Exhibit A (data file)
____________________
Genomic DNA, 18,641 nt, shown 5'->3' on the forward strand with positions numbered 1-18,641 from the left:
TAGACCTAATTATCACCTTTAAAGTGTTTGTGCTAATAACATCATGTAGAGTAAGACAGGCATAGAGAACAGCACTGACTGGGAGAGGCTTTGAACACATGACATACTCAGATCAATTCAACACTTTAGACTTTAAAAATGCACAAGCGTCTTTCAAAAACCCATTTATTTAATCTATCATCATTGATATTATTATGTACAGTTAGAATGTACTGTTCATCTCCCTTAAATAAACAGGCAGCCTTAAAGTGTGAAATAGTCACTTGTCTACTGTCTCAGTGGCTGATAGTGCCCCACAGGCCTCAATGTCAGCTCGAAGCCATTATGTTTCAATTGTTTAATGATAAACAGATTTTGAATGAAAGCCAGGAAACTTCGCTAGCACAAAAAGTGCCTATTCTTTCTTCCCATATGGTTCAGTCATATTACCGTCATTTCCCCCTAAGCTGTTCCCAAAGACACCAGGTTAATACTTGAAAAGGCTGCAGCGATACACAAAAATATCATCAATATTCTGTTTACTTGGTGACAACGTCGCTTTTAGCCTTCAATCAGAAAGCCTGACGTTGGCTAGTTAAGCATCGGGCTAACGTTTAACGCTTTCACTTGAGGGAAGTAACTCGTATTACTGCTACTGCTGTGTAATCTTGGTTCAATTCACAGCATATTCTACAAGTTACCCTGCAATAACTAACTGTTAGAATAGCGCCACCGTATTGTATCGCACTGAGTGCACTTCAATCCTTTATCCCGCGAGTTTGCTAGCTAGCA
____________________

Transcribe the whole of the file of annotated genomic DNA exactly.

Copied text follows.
Genomic DNA, 18,641 nt, shown 5'->3' on the forward strand with positions numbered 1-18,641 from the left:
TAGACCTAATTATCACCTTTAAAGTGTTTGTGCTAATAACATCATGTAGAGTAAGACAGGCATAGAGAACAGCACTGACTGGGAGAGGCTTTGAACACATGACATACTCAGATCAATTCAACACTTTAGACTTTAAAAATGCACAAGCGTCTTTCAAAAACCCATTTATTTAATCTATCATCATTGATATTATTATGTACAGTTAGAATGTACTGTTCATCTCCCTTAAATAAACAGGCAGCCTTAAAGTGTGAAATAGTCACTTGTCTACTGTCTCAGTGGCTGATAGTGCCCCACAGGCCTCAATGTCAGCTCGAAGCCATTATGTTTCAATTGTTTAATGATAAACAGATTTTGAATGAAAGCCAGGAAACTTCGCTAGCACAAAAAGTGCCTATTCTTTCTTCCCATATGGTTCAGTCATATTACCGTCATTTCCCCCTAAGCTGTTCCCAAAGACACCAGGTTAATACTTGAAAAGGCTGCAGCGATACACAAAAATATCATCAATATTCTGTTTACTTGGTGACAACGTCGCTTTTAGCCTTCAATCAGAAAGCCTGACGTTGGCTAGTTAAGCATCGGGCTAACGTTTAACGCTTTCACTTGAGGGAAGTAACTCGTATTACTGCTACTGCTGTGTAATCTTGGTTCAATTCACAGCATATTCTACAAGTTACCCTGCAATAACTAACTGTTAGAATAGCGCCACCGTATTGTATCGCACTGAGTGCACTTCAATCCTTTATCCCGCGAGTTTGCTAGCTAGCA